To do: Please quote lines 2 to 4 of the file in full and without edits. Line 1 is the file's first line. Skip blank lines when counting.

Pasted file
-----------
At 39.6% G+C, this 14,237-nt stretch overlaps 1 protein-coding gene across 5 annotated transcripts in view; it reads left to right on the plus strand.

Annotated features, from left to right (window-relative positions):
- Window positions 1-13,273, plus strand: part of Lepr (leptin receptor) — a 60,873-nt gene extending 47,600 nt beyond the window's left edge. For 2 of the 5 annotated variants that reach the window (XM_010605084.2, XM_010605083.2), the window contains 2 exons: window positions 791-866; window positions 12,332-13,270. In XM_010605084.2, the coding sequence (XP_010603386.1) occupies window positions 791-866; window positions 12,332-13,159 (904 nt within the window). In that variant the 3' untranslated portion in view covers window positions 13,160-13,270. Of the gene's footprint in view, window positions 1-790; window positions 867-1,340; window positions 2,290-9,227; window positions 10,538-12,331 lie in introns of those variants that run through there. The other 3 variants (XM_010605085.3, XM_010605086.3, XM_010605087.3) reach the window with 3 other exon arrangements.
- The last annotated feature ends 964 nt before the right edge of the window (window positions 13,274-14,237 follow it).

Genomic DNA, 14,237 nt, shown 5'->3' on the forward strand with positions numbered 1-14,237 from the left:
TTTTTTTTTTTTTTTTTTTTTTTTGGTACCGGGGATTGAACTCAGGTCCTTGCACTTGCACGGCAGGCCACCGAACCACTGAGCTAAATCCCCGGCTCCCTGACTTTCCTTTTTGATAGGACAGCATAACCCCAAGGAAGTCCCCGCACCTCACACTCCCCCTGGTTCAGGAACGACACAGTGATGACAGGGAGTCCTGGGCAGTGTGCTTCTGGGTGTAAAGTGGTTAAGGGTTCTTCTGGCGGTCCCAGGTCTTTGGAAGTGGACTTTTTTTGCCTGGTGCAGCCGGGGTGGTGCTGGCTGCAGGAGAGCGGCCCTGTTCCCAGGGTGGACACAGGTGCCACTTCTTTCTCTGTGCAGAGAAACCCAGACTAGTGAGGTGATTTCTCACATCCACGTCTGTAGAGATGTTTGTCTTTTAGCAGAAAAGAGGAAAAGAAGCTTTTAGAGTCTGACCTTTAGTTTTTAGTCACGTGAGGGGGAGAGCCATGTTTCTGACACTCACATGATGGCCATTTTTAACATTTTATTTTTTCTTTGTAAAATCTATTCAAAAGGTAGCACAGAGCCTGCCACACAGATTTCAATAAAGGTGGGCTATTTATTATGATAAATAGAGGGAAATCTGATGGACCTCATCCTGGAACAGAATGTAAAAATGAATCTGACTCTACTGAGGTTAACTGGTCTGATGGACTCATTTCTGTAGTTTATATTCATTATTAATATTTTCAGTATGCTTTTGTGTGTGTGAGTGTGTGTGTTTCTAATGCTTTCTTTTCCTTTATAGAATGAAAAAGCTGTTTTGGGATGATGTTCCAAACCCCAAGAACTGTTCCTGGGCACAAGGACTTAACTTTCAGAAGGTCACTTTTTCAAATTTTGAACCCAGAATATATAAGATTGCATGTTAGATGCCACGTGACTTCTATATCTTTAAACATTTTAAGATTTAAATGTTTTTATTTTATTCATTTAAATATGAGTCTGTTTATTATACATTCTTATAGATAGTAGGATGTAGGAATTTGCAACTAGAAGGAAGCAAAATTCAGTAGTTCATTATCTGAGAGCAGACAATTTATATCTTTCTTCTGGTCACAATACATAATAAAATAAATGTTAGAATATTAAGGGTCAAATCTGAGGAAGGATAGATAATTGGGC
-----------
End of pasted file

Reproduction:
Annotated features, from left to right (window-relative positions):
- Window positions 1-13,273, plus strand: part of Lepr (leptin receptor) — a 60,873-nt gene extending 47,600 nt beyond the window's left edge. For 2 of the 5 annotated variants that reach the window (XM_010605084.2, XM_010605083.2), the window contains 2 exons: window positions 791-866; window positions 12,332-13,270. In XM_010605084.2, the coding sequence (XP_010603386.1) occupies window positions 791-866; window positions 12,332-13,159 (904 nt within the window). In that variant the 3' untranslated portion in view covers window positions 13,160-13,270. Of the gene's footprint in view, window positions 1-790; window positions 867-1,340; window positions 2,290-9,227; window positions 10,538-12,331 lie in introns of those variants that run through there. The other 3 variants (XM_010605085.3, XM_010605086.3, XM_010605087.3) reach the window with 3 other exon arrangements.
- The last annotated feature ends 964 nt before the right edge of the window (window positions 13,274-14,237 follow it).